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Introducing Nxazonke – All Around - a personal note

iZindaba Zokudla has been searching for the right and appropriate way to effect change in the food system. This is a taxing and difficult endeavour, and in addition to developing this programme, I have to integrate it with my teaching, and also develop research publications from it. This is an almost impossible task to complete and is made no lighter by rigid structures in the University, and indifferent support from outside. Everyone loves what I do, but few take the time to really try and understand why it is done in a very specific way.

Why is Nxazonke an open access course without class list and why is iZindaba Zokudla not a membership “organisation”? Why is this relevant to the way iZindaba Zokudla sees social change happening?

The reason for this is that I would be “capturing” names and members, and in turn, I would be tempted, and pressured, to “use” these lists for projects launched by others, or even by me. Everyone wants a slice of the “small-farmer” pie, and I would be slipping on a very slippery slope to the point where I control access to opportunities for many others. Everyone wants their “SGD” targets met, and I would become a conduit for the attainment of goals by others. I am on a path where it is supremely difficult to chase “targets”, and this will distract me from doing real work for people who need real help. We all are aware of the “Bluff” behind the SDGs, and the reduction of these deep changes in the economy and ecosystem to “targets”. We however continue as this is how we pay our bills. We forget that this is in fact the key cause of the unsustainability of the world. We simply have to take this seriously and engage where it really matters, and afterwards find out how these “targets’ were achieved. We simply cannot achieve sustainability if we continue doing things in the old ways…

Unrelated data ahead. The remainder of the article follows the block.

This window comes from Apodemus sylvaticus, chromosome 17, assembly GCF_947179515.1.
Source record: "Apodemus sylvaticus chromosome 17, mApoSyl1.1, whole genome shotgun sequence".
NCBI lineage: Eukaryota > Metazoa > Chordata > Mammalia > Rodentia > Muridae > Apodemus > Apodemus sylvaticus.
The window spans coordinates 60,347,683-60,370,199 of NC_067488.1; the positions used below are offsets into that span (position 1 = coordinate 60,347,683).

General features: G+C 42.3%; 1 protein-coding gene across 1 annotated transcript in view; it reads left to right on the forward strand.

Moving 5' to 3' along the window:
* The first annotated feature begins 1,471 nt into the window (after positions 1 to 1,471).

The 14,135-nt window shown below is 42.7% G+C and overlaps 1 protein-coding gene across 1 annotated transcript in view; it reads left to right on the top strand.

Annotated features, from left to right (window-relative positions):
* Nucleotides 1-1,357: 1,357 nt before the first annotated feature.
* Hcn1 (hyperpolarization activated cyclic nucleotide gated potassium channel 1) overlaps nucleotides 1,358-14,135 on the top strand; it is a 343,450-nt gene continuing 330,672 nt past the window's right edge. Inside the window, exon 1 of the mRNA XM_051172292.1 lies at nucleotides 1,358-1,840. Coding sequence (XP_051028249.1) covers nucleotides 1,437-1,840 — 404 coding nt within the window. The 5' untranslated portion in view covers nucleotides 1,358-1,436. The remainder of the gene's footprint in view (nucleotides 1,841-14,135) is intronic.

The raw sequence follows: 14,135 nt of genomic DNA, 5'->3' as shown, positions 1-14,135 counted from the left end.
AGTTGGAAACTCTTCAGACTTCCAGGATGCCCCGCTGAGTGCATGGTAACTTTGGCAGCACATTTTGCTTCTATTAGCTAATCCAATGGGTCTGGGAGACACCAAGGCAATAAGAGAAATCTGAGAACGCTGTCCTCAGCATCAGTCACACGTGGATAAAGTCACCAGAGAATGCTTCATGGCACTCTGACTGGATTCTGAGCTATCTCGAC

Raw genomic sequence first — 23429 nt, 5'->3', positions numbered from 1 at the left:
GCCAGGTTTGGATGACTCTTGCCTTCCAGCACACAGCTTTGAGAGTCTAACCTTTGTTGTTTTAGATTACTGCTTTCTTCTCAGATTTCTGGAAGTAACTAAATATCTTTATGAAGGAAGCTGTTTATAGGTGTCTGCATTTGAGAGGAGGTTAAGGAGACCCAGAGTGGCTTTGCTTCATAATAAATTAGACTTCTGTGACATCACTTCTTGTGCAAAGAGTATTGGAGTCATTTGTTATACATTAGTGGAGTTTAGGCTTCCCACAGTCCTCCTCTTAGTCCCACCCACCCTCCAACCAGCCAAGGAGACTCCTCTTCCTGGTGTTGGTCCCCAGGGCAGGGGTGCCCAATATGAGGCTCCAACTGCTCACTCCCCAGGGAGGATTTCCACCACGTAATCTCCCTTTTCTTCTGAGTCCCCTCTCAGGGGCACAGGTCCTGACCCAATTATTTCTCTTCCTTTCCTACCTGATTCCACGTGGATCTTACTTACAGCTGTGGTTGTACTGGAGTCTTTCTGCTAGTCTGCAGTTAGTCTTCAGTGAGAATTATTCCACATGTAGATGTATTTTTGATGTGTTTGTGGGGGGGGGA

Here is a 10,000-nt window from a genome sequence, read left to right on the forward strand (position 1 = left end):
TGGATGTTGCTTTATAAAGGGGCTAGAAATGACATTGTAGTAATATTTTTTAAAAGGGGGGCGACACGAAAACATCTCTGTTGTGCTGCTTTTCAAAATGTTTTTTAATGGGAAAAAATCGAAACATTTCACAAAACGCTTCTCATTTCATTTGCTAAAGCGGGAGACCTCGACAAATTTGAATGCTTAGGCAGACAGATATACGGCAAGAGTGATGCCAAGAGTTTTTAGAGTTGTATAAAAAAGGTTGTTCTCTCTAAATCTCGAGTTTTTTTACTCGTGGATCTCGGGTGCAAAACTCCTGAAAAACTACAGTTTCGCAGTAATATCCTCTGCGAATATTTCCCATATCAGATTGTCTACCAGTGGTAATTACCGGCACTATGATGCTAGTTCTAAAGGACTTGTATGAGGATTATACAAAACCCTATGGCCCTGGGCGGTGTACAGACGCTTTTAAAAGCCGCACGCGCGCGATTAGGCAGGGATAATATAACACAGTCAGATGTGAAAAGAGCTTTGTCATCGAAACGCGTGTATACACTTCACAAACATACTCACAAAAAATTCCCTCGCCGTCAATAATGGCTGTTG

If you want to reach farmers and really take their interests seriously, and also mobilise this with the broader interest we all should have in a sustainable world, one would have to aim to improve the general context wherein these farmers operate, so they can find the best way to respond. It would be easy to select a group of farmers, load them with resources, and then do the metric and calculation on how we have achieved the “SDGs”. This is what a lot of people do out there, and I still need to see real empowerment in front of my eyes.

I am also trying to converge the energies available in the University with iZindaba Zokudla, this year I am able to, for the first time, use students directly in the project. I can only use students in limited ways, as I am mindful of their own lives and interests and I have to link what I do with them with teaching and learning, and this has to be meaningful in the context of the curriculum. This creates a lot of paperwork… 😊 but also the danger that these efforts will not align and possibly undermine each other.